Destroying the Game: The Art of Making it Look Easy. Too Easy. (Things You Can Take From the Court to the Boardroom)

Michael Jordan, Blue Dunk, Lisle, IL, 1987

Michael Jordan is a lot of things: prolific, driven, great, a champion. One thing he is not, is apologetic for making his accomplishments look easy to obtain. In what could be considered one of the better inspirational messages wrapped in commercial, Jordan’s narrative telling us that “Maybe it’s my fault” that people practically assume he woke up one morning and he was one of the greatest basketball players that ever lived. Not knowing all of the sweat equity and drive required of him during his assent to greatness. Working so hard behind the scenes to perfect your craft that when on display, the level of skill and talent shown looks as though it were second nature. That’s when you know you’re doing the right things. That’s when you have learned the tools necessary to transcend success and step into greatness. To be be able to take whatever it is that you “do” and become so good at it, people assume that you’ve known how do it all of your life, is truly an artform in and of itself.

No matter what your profession, aspired or current, success is always the desired outcome as no one intentionally lacks the will to succeed. The work involved in just becoming good or even “successful” at something may sometimes seem daunting, let alone attempting to achieve greatness. No doubt, what you may do for a living may be very difficult, but consider this: The best make it look easy. Sometimes too easy. Why? Because they’ve fully dedicated themselves to spending so much of their time working on their craft at such a high level of intensity, that when the real-world challenge comes, it’s routine. They have the drive to work on their “game” every day they have the opportunity, including the days they may not feel like it. Always remember, it’s never doing things that most people would do that spawn greatness, it’s going the extra step, when most (if not all others) have quit or “don’t feel like it” today.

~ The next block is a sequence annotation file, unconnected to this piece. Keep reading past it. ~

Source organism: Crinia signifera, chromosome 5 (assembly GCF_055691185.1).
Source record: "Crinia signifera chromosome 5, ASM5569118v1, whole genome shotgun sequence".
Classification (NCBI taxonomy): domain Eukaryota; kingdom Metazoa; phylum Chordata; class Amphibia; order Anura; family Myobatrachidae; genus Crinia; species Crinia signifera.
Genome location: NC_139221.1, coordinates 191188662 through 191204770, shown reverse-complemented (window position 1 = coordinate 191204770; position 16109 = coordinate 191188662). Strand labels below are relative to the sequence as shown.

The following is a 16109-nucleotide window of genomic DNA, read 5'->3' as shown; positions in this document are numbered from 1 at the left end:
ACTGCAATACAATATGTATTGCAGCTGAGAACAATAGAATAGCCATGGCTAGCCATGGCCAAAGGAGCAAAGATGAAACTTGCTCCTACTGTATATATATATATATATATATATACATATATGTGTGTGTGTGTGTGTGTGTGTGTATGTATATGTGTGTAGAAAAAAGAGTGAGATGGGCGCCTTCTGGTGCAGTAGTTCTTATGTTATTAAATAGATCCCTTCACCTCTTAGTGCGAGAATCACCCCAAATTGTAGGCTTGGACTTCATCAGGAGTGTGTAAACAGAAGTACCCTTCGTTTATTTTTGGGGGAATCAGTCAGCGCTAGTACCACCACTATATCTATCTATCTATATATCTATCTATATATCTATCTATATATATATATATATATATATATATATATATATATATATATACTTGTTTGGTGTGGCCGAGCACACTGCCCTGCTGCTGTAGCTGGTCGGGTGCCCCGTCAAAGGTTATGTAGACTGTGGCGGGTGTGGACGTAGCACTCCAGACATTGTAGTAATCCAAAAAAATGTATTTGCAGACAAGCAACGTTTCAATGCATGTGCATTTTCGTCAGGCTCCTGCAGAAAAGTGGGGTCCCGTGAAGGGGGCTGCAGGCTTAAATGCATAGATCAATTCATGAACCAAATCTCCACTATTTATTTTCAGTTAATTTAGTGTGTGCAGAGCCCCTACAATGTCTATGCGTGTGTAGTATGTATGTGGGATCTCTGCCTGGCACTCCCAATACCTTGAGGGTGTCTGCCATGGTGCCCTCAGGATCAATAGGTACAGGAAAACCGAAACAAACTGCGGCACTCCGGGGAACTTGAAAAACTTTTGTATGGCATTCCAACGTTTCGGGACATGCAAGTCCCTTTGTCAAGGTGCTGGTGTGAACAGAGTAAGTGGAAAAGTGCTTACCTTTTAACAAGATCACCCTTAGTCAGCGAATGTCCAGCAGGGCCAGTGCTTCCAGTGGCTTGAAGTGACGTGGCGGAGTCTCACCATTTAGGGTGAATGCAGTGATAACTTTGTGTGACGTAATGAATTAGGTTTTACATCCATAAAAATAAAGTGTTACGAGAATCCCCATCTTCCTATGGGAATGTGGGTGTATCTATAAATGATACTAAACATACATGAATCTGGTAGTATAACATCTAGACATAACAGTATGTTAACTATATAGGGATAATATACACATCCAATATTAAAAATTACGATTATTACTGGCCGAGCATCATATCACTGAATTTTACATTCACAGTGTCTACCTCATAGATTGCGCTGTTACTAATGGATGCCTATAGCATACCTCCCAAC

In a well-spent 60 or so seconds, MJ makes three important and inspiring points:

Three Things You Can Take From the Court to the Boardroom

1. Turn the pain of failure into success.

2. Work hard for what you want. Every. Single. Day.

3. No Excuses. Make it Happen.

Begin (or continue) your journey to greatness by holding true to your dreams and the principles of those three points in your daily life, and you’ll be well on your way to destroying a game of your own…

Feature image courtesy Flickr, cliff1066

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One response to “Destroying the Game: The Art of Making it Look Easy. Too Easy. (Things You Can Take From the Court to the Boardroom)

  1. Michael Jordan has always been impressive to me. I played basketball and was a fan myself. It’s a great point of view he shares and I’m glad you pointed it out. Those three tips should be taken to heart. True success is never an easy journey, but the feeling that comes from the accomplishments always makes the blood, sweat and tears worth it. The blood is the passion, the sweat is the dedication and the tears are what brings about motivation.

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